Child Loss,  Explaining Child Loss,  Sibling Loss,  Stillbirth,  Teen Loss,  Why year two of child loss is often worse

Why Is the Grief from Child Loss Often Worse in Year Two?

When my baby boy was born still twenty-five years ago, the grief that I felt was impossible to explain to others.  There were days when I could not move from my bed.  Eventually, the grief seemed to soften a bit, and life felt “okay” for a time.

Then year two came along, and I was knocked flat with crippling grief, only this time it was much worse and I couldn’t figure out why I had this much grief hitting me so hard again.

Just recently my adult son Mike died very unexpectedly, and my heart was ripped apart.  Shattered.  Empty.  Lost.  Feeling so alone.  And, knowing what is ahead in this journey.

Many of us find ourselves grieving harder in year two than in year one, and initially it doesn’t make a bit of sense.  We know we’ve already cried millions of tears.  We understand the fact that our child is not with us and we must somehow find a way to re-enter life.  We understand all of this, and yet…….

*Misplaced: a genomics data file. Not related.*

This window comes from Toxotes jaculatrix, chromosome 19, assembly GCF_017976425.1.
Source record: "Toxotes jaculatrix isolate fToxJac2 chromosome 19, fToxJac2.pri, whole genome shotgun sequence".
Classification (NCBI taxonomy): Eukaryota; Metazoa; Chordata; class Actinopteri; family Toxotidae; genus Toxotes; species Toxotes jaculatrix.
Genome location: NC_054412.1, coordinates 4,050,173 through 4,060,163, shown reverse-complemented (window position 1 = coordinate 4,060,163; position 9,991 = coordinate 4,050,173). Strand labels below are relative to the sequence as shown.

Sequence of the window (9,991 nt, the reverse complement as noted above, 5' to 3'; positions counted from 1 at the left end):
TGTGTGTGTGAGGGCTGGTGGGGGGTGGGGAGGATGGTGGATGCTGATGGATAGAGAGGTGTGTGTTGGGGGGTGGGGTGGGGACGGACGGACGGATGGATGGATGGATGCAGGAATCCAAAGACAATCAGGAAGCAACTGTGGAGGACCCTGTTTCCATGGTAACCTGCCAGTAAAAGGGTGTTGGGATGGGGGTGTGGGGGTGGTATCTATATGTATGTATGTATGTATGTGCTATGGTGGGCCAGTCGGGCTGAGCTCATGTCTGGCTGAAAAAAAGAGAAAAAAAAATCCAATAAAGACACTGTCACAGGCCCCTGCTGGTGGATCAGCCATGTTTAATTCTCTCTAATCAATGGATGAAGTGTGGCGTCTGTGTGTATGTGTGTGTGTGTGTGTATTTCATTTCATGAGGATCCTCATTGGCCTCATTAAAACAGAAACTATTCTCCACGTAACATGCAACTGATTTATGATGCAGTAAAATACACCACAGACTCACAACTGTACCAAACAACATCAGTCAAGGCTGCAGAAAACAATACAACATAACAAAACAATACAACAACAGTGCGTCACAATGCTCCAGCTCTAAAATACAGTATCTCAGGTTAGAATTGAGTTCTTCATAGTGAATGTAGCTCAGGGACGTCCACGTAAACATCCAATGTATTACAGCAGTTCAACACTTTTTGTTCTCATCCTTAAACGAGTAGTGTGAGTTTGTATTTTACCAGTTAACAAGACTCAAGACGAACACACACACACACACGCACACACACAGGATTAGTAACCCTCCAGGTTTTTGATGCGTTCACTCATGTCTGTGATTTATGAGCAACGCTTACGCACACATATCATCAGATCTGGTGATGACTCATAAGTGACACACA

Grief knocks us down and out all over again!

I’ve written about this new grief in great detail in my book Child Loss: the Heartbreak and the Hope  and I urge every parent, every sibling, every friend who is walking this path of child loss to get a copy of this book so that you can better understand more about the grief and pain of child loss.

Grief isn’t a one time event!  The grief from child loss lasts a lifetime and the more we understand just how grief works, the better we will be able to walk this journey of loss.

Please listen to this brief video as I talk from the very depths of my heart about why grief hurts even worse in year two.


It is my hope and my prayer that as we travel this journey of child loss together, we can understand more fully how grief affects us.  Sometimes we feel like we’re totally losing it.  Others may look at us questioning why we’re “living in the past” and not moving forward in our lives.

It’s so important to understand that quite often year two is worse than year one in our grief.